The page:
The Detroit Lions have the worst passing defense in the NFL. Will this change help?
The 3-12-1 Detroit Lions ended last season allowing the second-most yards (6,406) to opposing offenses in the NFL. Their passing defense was ranked dead last in the league, allowing 284.4 yards through the air per game.
As a result, the Lions made a slew of changes on the defensive side of the ball this offseason. First and foremost, moving on from defensive coordinator Paul Pasqualoni and hiring the Philadelphia Eagles’ longtime defensive backs coach, Cory Undlin, to replace him.
The reshaping of the Lions’ defense continued with several veterans being removed from the roster. Those names include defensive tackles Damon Harrison, A’Shawn Robinson, Mike Daniels, linebacker Devon Kennard, safety Tavon Wilson, cornerback Darius Slay, and more.
In their place, the Lions added players like defensive tackle Nick Williams, Danny Shelton, linebacker Jamie Collins, safety Duron Harmon, plus cornerbacks Desmond Trufant and first-round rookie Jeff Okudah. In total, Detroit could field as many as six new starters on that side of the ball when their regular season kicks off against the Chicago Bears on Sunday, Sept. 13.
But with so many new faces, and a new defensive coordinator in place, things aren’t expected to change much scheme-wise in Detroit. After all, Matt Patricia took over as the Lions’ head coach back in 2018 because of his defensive prowess as the highly-touted defensive coordinator for the New England Patriots for six years.
Here’s what Dave Birkett of the Detroit Free Press wrote on Monday about the one aspect of the defense that will change with Undlin now set to call the defensive plays in the Motor City.
"“One change seems apparent. The Lions regularly had top cornerback Darius Slay cover the opposing team’s No. 1 receiver the last two seasons, but Undlin said Sunday he won’t be beholden to traveling cornerbacks.”"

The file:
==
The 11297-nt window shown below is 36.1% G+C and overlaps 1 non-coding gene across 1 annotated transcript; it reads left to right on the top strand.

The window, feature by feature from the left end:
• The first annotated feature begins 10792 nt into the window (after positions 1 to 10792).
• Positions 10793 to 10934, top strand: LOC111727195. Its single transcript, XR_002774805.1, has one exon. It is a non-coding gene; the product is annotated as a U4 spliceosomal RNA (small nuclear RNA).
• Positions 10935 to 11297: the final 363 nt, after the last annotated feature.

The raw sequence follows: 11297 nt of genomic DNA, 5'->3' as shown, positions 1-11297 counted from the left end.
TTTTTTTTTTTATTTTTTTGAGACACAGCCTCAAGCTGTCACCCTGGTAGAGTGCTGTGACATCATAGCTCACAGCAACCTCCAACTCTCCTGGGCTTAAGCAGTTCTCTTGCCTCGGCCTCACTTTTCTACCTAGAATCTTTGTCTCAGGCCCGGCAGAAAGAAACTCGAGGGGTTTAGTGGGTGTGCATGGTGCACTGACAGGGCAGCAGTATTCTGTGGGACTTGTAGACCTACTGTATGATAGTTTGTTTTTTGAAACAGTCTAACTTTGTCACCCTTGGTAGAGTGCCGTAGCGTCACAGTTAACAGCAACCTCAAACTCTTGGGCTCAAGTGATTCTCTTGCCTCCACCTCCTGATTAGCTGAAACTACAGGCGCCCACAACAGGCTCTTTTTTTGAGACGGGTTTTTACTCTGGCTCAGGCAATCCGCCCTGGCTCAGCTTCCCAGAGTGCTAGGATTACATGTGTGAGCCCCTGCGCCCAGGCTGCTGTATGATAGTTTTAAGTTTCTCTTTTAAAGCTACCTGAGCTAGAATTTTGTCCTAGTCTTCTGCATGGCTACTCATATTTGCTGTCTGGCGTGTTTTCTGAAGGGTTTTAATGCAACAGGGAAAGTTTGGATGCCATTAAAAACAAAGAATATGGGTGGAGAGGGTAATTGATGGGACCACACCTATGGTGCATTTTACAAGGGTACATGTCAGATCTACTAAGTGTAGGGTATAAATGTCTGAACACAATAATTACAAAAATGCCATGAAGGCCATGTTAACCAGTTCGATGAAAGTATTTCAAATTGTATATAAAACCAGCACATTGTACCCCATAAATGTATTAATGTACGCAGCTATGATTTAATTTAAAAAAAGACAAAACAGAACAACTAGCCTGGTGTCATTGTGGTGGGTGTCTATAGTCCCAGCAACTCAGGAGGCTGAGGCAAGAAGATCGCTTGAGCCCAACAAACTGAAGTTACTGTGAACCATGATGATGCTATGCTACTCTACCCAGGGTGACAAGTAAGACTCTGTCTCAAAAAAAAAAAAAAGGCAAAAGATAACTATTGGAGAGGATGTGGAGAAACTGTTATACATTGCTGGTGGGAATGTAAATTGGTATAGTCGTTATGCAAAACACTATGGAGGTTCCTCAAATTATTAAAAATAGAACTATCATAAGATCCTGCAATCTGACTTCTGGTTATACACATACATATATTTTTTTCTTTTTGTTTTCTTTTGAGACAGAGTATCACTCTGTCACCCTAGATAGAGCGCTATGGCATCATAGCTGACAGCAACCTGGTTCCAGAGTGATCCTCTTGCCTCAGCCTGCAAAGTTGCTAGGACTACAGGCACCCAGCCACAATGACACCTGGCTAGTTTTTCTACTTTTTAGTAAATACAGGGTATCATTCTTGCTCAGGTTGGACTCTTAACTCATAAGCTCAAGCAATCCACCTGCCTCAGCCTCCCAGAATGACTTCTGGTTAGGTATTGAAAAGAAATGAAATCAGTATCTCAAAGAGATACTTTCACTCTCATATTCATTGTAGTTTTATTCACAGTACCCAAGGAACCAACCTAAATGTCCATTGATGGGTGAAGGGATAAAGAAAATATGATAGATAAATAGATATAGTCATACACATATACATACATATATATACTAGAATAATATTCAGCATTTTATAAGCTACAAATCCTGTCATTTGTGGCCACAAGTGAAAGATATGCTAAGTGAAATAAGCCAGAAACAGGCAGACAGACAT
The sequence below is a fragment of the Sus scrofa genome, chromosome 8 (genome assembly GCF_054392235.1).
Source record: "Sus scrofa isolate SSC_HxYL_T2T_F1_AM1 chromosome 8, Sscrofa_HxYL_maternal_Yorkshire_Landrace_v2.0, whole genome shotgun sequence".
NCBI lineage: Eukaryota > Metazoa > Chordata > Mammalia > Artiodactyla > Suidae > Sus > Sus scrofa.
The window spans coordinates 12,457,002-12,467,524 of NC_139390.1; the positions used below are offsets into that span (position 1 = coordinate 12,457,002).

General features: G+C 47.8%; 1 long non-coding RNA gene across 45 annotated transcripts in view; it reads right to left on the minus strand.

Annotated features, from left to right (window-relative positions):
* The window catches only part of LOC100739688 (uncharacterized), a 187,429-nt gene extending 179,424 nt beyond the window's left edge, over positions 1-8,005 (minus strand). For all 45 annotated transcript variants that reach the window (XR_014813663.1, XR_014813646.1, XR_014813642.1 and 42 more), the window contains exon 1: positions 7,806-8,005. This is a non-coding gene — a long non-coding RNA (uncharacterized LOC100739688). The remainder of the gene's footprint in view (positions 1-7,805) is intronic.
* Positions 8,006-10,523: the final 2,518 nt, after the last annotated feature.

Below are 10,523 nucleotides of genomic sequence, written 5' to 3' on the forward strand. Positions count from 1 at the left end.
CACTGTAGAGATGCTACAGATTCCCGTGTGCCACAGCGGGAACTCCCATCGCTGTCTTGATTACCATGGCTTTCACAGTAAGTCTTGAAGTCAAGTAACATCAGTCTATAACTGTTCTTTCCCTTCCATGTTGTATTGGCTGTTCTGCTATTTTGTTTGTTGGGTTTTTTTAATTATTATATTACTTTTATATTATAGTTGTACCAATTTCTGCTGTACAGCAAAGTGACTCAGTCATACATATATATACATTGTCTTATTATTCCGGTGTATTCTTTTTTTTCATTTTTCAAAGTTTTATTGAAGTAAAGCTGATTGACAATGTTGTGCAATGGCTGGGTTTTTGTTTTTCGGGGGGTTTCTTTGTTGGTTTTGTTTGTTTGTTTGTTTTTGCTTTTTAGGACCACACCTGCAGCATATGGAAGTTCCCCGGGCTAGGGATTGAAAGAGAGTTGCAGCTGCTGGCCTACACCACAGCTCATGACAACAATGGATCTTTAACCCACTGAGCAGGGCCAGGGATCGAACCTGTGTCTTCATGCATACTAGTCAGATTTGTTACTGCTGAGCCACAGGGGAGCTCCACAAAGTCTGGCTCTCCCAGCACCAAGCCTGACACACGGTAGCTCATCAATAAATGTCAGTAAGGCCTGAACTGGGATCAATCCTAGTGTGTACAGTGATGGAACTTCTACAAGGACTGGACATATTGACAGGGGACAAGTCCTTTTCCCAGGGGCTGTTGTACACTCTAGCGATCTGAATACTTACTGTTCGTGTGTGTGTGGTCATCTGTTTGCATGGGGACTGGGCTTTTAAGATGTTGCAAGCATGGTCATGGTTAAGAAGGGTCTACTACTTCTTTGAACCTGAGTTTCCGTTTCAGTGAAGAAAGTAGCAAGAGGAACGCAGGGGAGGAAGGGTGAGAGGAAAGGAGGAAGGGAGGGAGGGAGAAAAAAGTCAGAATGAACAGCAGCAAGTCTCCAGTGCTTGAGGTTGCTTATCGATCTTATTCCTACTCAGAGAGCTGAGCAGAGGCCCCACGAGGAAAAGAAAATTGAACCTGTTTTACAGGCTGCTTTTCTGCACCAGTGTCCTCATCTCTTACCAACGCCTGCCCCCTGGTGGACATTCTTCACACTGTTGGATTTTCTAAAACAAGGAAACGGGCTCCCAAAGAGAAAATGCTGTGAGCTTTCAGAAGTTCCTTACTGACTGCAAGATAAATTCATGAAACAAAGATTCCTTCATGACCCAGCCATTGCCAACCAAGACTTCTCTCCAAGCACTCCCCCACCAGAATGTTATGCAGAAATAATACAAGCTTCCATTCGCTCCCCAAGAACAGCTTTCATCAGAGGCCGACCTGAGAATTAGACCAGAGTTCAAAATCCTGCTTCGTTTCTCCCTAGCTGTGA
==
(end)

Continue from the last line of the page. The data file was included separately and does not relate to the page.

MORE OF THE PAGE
Birkett would go on to describe how free agent veteran Desmond Trufant is often seen working on the left side, Amani Oruwariye opposite him on the right, and Jeff Okudah shuffling between both during training camp practices. That leaves Justin Coleman to cover the slot.
It takes a special kind of cornerback to be able to travel to any spot on the field and cover the league’s top wide receivers. Slay was clearly talented enough to do so as his three-straight Pro Bowl nominations can attest to.
But there’s also a case to be made for playing cornerbacks in a position where they are the most comfortable or suited for, which allows them to pour the most practice time into. That kind of consistency has its benefits as well.
While this means a cornerback that some may consider to be second or third-tier might have to face off against an opponent’s top receiving threat, the defender may be better suited to do so as he’s focused all of his time and effort covering from that side of the field.
In the end, the Detroit Lions have made several changes to the defensive side of the ball this offseason. And they are hoping its enough to stave off the kind of performance they fielded last year. Perhaps this minor shift in defensive philosophy will be enough to unlock this unit’s potential.